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We Just Can't Hurt Their Little Fee-Fees

Banks argue that the CFPB approach would unleash a dangerous flood of misinformation that might promote the faulty sense that somehow they are not good corporate citizens.
We Just Can't Hurt Their Little Fee-Fees

They not only want to rob us blind, they want us to think highly of them for doing it:

The nation's largest banks and debt collectors are worried that if you learn what people are saying about them, you might like them less. And that wouldn't be fair, they say.

The financial sector is fighting a Consumer Financial Protection Bureau proposal that would have the agency publish complaints submitted by people who feel they have been mistreated by a lender, debt collector or other financial institution. As it now stands, the agency publishes some small amount of information about the more than 290,000 complaints it has received from aggrieved consumers, but has refused to release the full narratives -- essentially, the details.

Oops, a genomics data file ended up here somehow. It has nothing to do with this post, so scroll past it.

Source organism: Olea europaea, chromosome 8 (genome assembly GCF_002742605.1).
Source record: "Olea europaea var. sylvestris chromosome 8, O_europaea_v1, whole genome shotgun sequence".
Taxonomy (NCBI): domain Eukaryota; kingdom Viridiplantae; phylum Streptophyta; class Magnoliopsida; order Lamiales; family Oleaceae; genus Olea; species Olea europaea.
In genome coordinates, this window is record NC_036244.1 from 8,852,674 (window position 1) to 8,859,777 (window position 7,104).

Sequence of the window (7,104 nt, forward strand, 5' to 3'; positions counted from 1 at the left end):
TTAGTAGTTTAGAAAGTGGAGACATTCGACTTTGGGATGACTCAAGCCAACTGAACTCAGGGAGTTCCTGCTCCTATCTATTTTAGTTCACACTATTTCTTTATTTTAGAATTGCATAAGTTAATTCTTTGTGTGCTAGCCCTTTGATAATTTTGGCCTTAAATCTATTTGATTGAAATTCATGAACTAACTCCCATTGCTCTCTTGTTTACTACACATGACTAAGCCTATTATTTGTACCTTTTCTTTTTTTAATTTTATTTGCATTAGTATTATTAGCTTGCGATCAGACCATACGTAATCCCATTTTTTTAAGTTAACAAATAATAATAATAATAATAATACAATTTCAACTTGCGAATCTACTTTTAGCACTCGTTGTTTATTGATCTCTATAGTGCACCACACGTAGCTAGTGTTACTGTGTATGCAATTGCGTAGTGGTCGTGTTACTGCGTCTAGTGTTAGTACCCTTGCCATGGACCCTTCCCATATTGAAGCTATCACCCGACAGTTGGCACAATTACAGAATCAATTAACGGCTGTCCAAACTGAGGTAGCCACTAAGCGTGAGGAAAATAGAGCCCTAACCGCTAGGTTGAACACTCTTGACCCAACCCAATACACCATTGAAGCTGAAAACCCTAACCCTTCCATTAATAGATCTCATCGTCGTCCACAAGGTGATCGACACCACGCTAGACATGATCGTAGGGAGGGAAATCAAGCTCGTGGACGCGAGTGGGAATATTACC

Under the new policy, consumer names would be redacted and banks and other financial institutions would have a chance to publicly respond to or refute any allegations. People who file a complaint would have to opt in to having their narrative published on the CFPB's website.

"This is what consumers want," said Susan Grant, the director of consumer protection at the Consumer Federation of America, a nonprofit. "It gives them better ability to make decisions about what financial institution to choose."

Yet the banks and other financial groups opposing disclosure argue that the CFPB approach would unleash a dangerous flood of misinformation that might promote the faulty sense that somehow they are not good corporate citizens. Consumers would also be confused by all the un-vetted information, they assert.

The Financial Services Roundtable, a trade group that represents the banking industry, has gone so far as to set up an entire website to fight the CFPB's proposal, called "CFPB rumors."


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